the judgment of the Supreme Court of Pennsylvania dated April 20, 1980, and conduct "an evidentiary hearing on the issue of the extent of the involvement of the Honorable John P. Flaherty during the course of the plaintiffs' initial appeal to the Pennsylvania Supreme Court." See Original Complaint at 11-12. Since the Supreme Court of Pennsylvania has now granted the relief sought by plaintiffs by reversing the holding in Ciaffoni I, and because Justice Flaherty did not participate in either decision, there is no basis for federal jurisdiction predicated on Count 1.
In Count 2, plaintiffs would have this court (a) enjoin the participation of a jurist of the state's highest court "in the forthcoming decision of the Pennsylvania Supreme Court regarding the appeal of the plaintiffs," (b) "enter an injunction directing that Richard Sprague not participate in the Ciaffoni estate litigations," and (c) supervise the activities of the Judicial Inquiry and Review Board of Pennsylvania in an investigation of a member of the Supreme Court of Pennsylvania. See Original Complaint at 17-18. We decline because this court has neither the inclination nor the jurisdiction to sit as an ongoing supervisor of the business of the state courts.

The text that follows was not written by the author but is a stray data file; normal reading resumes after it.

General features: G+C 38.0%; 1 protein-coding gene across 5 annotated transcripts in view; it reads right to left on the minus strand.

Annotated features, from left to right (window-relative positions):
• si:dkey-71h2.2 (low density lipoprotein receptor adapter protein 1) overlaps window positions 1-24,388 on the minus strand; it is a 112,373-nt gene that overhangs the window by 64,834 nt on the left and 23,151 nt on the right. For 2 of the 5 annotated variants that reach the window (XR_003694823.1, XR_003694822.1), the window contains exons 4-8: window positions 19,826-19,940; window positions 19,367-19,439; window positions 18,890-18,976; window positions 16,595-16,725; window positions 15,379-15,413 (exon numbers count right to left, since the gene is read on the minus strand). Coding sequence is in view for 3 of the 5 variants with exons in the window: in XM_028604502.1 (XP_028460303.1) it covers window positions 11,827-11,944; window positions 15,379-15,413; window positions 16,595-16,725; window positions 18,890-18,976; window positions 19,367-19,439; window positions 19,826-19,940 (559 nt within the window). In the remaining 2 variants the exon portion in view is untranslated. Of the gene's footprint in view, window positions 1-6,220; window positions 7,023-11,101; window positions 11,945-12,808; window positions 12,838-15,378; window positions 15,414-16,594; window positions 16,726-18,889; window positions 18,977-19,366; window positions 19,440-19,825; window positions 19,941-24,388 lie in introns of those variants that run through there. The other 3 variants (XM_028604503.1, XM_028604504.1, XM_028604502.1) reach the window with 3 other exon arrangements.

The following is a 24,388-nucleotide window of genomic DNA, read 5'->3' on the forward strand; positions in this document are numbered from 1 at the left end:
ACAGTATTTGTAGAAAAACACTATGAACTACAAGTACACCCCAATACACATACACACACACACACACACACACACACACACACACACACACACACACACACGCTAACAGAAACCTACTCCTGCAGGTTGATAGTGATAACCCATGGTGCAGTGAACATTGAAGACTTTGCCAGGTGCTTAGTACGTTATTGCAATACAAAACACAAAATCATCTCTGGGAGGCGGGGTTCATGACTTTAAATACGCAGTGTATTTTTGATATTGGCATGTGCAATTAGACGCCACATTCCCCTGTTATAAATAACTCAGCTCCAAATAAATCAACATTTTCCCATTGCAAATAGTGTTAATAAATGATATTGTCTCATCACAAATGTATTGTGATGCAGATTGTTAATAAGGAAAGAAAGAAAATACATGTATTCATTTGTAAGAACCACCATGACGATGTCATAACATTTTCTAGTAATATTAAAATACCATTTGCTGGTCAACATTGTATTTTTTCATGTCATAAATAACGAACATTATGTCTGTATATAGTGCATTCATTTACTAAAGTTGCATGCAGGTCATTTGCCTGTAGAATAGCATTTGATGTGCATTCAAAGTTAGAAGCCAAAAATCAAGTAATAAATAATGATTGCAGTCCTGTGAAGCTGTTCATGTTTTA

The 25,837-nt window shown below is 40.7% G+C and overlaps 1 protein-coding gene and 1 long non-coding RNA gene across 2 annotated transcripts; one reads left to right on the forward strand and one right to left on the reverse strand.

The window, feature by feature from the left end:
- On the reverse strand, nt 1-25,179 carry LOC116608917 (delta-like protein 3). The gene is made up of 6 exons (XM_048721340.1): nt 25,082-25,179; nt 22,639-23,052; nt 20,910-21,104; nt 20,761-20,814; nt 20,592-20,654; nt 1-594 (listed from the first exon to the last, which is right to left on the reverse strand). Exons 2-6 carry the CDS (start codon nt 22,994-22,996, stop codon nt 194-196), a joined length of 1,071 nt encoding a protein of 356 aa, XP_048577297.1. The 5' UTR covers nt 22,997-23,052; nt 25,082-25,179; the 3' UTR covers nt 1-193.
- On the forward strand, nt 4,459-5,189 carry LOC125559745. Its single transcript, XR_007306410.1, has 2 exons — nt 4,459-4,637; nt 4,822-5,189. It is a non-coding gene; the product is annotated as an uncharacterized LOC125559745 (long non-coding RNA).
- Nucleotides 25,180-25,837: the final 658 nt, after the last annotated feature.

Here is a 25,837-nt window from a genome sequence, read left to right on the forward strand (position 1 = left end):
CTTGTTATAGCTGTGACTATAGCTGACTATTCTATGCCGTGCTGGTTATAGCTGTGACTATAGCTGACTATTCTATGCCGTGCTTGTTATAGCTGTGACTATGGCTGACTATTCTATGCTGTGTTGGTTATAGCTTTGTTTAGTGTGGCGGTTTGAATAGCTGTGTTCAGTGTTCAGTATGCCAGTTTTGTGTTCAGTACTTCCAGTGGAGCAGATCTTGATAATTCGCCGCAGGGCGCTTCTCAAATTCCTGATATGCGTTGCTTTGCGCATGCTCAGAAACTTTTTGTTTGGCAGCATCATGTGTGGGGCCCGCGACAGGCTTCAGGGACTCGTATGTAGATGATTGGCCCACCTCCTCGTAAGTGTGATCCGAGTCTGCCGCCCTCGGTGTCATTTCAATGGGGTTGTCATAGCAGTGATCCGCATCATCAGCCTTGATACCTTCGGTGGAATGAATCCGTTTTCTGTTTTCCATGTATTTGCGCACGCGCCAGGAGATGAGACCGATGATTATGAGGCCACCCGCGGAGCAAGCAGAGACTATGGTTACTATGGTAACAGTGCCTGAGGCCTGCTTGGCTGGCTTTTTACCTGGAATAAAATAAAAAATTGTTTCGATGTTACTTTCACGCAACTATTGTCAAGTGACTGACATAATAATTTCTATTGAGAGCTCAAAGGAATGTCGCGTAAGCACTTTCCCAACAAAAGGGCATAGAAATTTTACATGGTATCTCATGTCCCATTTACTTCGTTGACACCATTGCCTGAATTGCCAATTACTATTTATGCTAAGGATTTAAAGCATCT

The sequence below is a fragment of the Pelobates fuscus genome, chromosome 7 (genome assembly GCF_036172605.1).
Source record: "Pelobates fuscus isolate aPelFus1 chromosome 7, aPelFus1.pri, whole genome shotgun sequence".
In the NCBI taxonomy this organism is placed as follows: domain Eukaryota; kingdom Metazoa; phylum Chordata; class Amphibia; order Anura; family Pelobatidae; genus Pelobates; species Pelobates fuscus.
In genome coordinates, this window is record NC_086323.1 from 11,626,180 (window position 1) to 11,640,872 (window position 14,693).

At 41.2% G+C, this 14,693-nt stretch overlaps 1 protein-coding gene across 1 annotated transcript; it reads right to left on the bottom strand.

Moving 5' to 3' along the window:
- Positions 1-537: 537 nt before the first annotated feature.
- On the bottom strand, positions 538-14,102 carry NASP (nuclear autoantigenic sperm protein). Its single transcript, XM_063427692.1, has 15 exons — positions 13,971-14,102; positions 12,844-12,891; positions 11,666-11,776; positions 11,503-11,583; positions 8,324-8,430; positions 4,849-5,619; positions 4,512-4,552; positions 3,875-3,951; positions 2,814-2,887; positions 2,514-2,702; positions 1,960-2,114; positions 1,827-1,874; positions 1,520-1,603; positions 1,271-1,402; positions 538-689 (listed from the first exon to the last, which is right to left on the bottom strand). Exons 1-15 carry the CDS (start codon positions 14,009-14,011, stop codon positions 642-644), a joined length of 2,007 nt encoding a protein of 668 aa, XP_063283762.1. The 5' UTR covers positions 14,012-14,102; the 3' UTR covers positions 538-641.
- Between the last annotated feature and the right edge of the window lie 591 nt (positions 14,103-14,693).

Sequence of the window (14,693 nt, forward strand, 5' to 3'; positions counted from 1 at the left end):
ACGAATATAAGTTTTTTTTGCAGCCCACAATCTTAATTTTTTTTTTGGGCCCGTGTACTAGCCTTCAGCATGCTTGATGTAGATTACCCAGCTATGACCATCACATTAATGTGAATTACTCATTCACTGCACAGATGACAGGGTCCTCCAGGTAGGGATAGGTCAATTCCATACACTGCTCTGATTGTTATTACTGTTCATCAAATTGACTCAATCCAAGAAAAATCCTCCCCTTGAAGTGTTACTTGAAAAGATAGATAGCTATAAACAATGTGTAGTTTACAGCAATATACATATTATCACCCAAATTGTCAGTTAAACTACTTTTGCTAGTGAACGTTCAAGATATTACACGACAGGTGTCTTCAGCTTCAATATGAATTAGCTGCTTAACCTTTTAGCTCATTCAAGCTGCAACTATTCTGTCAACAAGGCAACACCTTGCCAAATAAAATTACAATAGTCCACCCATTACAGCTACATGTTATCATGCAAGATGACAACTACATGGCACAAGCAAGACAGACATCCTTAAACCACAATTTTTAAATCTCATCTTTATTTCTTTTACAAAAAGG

First, we have no power or basis to enjoin a justice of the Supreme Court of Pennsylvania from sitting in judgment of any matter. Second, plaintiffs no longer have any matter pending before that Court. Third, the fact that Richard Sprague is counsel for the will proponents and also serves as a special investigator for the Judicial Inquiry and Review Board in an investigation of a judge of the Commonwealth of Pennsylvania provides no basis for federal jurisdiction, even if we assume that all allegations advanced by plaintiffs are correct. Representation of diverse interests is not uncommon to prominent members of the bar and it cannot serve as a predicate for the disqualification of counsel in this or any other court. Moreover, there are no facts well pleaded to support plaintiffs' assertion that disqualification of Richard Sprague is required in the litigation in Washington County.
Finally, a federal court has no authority, under these circumstances, to supervise the investigations of the Judicial Inquiry and Review Board or to order that certain information be made available for "independent evaluation." Plaintiffs' arguments of alleged bias and other objections should be made to the trial court when the will contest is called for trial in the Court of Common Pleas of Washington County and, if relief is denied, to the appropriate appellate court.
In Count 3, plaintiffs would have this court assume jurisdiction of the will contest and enjoin "the estate co-administrators from taking further action . . . as might affect the property rights of the plaintiffs." Simply put we have no power to issue such an order and plaintiffs' citation to the Constitution of the United States does not transpose this local dispute into a federal question.